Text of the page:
Is it true you had second thoughts about going on?
(laughs) When I got there, it must have been after 8 and it was really quite empty, a huge place, they were still sort of tuning up the sound. They were like “There’s two more artists and then you’re on” so I’d be on in like 10 minutes. I was like “Wow, I didn’t really come here for this. You know what? Take me off the list”. I proper got the hump about it. All my friends were cussing me going “Nah, how can you do that? You’ve got a chance to go on Sting. You can’t do that!” People were phoning me from England going “Nah man, you can’t do that. You have to do something”. In the end I stayed in the crowd for a couple of hours and at about half 10 I said “Let me go back round there and see if they’ll give me another chance”. Someone had dropped out and the woman said “You can go on right now”. I didn’t have no time to think about it, which probably saved me in a way. So I just did, I went for it and it worked out brilliant. Wicked reaction.
People can get a bad reaction at Sting.
This was the year after was the big drama with Kartel and Ninja Man on stage. That Sting ended with a big shower of bottles on stage, people got killed in the stampede. By this time the Drop Leaf rhythm had come out and this whole generation of Rasta artists had started to bust up: Fantan Mojah, Turbulence, I-Wayne, that’s the first time I saw Queen Ifrica,… like Rasta Sting really.
Tell me a bit about your lyric writing process. Do you write anything down?
I write it down. Not so much nowadays! I use a dictaphone now more for ideas but I’ve started to wonder if that’s took away from my writing in a way, because it makes me lazy. With the dictaphone I end up having 200 ideas and never finishing them. You sit down with a pen and paper you actually finish, you write the verses out and you get it properly done. So what I try and do now is put the idea down on the dictaphone, the melody and the basic idea of the lyric and then sit down and pen it out.
Some European emcees have a very limited number of topics that they’ll talk about: “I love weed”, “I love reggae”, “Kill your sound” and that’s it.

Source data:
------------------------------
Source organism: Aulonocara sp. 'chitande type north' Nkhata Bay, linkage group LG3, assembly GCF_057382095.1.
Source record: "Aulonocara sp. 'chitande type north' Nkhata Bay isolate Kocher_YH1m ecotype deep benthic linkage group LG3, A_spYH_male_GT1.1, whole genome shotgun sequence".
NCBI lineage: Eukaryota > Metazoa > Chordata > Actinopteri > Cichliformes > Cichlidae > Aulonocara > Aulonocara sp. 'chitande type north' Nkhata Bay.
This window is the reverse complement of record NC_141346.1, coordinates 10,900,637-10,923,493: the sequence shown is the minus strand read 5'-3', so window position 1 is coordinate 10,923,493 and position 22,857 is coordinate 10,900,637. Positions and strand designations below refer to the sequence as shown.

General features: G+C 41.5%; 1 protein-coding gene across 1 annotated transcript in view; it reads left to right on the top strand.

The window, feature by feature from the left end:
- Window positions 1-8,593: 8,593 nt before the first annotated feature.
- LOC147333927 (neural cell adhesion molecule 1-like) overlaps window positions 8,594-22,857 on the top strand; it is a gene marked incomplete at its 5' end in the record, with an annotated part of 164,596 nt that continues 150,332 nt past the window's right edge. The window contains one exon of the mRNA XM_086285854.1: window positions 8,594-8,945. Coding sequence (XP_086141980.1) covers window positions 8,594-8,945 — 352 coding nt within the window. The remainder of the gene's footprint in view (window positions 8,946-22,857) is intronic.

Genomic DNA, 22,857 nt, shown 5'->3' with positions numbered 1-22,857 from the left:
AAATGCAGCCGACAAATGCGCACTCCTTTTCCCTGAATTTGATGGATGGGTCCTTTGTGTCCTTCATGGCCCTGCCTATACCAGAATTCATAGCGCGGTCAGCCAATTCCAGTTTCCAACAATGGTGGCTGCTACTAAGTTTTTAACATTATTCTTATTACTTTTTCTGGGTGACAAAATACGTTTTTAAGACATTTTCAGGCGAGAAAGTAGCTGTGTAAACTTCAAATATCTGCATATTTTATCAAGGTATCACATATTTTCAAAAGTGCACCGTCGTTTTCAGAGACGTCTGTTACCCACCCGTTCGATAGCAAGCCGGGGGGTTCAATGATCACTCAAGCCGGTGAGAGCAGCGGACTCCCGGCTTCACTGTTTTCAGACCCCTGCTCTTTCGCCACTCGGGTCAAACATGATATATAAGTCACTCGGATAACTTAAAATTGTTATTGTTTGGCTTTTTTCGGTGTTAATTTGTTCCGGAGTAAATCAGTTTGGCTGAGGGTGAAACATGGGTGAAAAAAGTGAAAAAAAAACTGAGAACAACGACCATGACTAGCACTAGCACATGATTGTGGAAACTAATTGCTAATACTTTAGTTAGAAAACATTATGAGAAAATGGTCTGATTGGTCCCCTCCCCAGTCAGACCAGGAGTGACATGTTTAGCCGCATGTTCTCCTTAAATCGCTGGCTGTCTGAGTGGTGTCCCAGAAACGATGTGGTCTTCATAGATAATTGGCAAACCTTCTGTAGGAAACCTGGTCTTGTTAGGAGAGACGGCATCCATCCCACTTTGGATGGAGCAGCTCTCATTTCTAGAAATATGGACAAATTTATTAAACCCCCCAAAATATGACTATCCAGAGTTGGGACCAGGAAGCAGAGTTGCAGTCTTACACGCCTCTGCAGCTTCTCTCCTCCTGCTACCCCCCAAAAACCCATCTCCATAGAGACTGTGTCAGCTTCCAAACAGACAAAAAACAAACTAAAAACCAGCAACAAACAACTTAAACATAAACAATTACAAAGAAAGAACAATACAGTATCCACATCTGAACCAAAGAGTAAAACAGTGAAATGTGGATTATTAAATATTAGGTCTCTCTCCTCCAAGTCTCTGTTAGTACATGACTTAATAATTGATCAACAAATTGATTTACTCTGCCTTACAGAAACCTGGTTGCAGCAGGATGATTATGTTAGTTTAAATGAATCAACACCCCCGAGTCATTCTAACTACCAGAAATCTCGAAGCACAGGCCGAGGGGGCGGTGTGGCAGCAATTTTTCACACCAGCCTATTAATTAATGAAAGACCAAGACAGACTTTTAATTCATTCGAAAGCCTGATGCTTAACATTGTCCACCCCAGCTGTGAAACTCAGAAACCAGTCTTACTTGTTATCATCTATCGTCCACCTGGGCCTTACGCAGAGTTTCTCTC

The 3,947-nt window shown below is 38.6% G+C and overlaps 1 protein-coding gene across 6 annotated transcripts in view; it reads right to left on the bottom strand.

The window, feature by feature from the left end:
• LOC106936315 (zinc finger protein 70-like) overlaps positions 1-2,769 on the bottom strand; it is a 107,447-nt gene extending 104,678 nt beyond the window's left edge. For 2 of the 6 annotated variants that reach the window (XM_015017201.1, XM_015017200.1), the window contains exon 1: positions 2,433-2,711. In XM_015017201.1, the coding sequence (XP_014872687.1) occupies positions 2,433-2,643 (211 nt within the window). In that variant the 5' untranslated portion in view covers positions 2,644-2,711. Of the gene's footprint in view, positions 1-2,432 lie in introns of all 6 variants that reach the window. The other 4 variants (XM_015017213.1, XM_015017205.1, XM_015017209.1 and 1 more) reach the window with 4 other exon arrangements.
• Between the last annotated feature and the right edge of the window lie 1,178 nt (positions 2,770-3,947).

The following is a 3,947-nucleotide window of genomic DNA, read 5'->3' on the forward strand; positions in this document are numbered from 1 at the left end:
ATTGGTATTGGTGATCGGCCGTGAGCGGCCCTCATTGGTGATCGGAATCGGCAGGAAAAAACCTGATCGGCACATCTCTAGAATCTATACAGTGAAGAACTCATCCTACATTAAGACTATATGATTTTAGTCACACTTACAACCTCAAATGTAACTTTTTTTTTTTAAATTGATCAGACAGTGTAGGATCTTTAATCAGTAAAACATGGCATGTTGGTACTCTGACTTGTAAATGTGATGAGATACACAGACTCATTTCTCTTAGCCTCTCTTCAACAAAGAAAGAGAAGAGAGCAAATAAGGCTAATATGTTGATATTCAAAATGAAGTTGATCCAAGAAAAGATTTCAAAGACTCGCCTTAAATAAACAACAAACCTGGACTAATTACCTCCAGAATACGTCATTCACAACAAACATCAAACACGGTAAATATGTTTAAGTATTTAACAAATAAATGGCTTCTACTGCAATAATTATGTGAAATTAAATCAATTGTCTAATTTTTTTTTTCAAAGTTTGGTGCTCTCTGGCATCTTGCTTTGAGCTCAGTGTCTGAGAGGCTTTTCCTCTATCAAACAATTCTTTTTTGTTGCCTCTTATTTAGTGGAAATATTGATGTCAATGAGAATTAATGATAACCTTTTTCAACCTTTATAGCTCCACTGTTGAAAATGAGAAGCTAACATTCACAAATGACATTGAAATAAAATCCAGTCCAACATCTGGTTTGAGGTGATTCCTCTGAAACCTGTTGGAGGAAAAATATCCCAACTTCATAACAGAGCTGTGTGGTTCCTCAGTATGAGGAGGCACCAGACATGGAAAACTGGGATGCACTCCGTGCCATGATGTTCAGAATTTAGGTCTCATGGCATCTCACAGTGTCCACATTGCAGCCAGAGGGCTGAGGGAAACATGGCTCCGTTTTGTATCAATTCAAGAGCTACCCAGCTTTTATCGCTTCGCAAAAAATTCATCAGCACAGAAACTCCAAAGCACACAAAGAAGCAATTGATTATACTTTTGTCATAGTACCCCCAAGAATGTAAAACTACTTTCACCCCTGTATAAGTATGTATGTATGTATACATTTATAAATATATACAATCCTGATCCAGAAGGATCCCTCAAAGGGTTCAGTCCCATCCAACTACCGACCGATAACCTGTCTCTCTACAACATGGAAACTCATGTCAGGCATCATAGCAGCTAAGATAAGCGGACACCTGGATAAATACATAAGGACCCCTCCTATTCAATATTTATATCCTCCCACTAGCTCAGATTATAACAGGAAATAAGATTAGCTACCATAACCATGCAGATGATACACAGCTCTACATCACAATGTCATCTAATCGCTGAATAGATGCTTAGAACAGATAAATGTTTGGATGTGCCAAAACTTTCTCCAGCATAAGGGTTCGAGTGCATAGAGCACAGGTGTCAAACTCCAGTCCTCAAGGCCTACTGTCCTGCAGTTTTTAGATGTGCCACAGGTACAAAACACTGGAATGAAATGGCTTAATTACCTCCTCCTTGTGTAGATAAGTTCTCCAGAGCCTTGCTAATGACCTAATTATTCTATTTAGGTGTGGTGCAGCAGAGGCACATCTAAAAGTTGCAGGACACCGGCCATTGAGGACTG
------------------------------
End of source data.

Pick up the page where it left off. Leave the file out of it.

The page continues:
When I was listening to Saxon when I first heard Coughing Up Fire, when Levi goes “Yo, last week when I cussed Maggie Thatcher…” that kind of touched me. You can talk about things, you don’t like and things other people don’t like that people can relate to about their life. Professor Nuts, he’ll talk about ordinary, everyday things but in a funny way. That sticks with you and I think that’s important. If you can say something that people can relate to, that people can feel, that’s going to be a stronger lyric than just the generic “I love weed” and “Kill your sound” and swagger or whatever it is at the moment.
If you can say something that people can relate to, that people can feel, that’s going to be a stronger lyric than just the generic “I love weed” and “Kill your sound”
Tell me a bit about how you came up with England Story.
I’d been toying with the idea of doing a tune about English sound systems, I think I’d started it in Paris. We were talking about it and I started to put it together and it just built from there. When I went to Jamaica Cham Tune was killing it, so I came back here and I wrote the tune. I thought I kind of needed to be said as well. At that time it was a real lull as far as UK artists were concerned, it was really disappointing to see a lot of our leading icons had gone and done other music to the exclusion of reggae. Fair enough you go and do jungle, but you still do reggae tunes. There was a whole generation of people who didn’t even realise how relevant we were in the reggae and dancehall scene. I spoke to a lot of people about it and got their opinions because it was a hard one, you’ve only got so many lines and you can’t mention everybody. And I got cussed obviously!